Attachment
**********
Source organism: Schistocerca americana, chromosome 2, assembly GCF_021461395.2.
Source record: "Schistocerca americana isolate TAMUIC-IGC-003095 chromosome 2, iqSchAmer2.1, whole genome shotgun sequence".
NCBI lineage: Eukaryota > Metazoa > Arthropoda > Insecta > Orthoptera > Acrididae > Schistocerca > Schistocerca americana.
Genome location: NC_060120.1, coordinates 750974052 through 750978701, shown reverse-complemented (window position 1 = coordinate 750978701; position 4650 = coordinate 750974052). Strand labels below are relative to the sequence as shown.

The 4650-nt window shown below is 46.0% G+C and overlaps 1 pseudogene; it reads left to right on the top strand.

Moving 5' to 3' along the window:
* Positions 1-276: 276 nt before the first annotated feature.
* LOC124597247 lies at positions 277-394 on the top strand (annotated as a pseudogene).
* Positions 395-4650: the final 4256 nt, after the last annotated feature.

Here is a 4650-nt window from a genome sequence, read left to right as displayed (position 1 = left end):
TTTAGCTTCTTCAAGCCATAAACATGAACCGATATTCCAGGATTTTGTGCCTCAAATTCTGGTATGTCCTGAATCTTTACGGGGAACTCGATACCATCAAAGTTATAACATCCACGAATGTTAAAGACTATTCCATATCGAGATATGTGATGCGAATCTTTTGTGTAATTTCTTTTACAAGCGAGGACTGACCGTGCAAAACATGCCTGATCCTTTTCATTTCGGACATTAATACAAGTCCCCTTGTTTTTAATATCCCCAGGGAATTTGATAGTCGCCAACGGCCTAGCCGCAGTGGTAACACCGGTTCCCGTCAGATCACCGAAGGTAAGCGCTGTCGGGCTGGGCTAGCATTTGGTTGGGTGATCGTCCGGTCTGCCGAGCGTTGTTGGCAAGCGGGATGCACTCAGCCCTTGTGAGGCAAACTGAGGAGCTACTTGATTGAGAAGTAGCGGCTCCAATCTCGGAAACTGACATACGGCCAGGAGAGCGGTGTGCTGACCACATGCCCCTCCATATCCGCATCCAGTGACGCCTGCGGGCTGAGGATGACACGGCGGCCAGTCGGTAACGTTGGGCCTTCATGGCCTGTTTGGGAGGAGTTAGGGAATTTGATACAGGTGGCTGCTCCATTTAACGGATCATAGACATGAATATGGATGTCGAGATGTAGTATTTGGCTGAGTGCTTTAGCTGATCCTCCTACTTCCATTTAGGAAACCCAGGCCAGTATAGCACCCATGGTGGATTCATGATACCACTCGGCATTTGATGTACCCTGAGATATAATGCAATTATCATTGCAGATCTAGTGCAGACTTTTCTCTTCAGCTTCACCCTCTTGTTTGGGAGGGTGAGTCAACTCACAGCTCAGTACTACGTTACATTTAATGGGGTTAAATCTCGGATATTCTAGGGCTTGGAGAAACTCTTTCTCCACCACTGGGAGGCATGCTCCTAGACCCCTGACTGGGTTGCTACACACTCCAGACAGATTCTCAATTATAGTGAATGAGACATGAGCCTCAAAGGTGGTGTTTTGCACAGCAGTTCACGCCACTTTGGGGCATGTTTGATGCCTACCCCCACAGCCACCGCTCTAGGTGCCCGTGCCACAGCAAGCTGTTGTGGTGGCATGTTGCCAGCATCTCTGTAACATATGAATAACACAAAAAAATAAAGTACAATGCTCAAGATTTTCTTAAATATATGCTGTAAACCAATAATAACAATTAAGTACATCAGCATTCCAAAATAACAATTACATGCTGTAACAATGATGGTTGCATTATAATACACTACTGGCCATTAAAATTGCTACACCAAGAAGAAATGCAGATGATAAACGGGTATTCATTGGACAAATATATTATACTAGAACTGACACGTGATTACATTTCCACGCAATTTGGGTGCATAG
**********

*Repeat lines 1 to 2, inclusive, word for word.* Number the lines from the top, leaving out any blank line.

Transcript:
Source organism: Schistocerca americana, chromosome 2, assembly GCF_021461395.2.
Source record: "Schistocerca americana isolate TAMUIC-IGC-003095 chromosome 2, iqSchAmer2.1, whole genome shotgun sequence".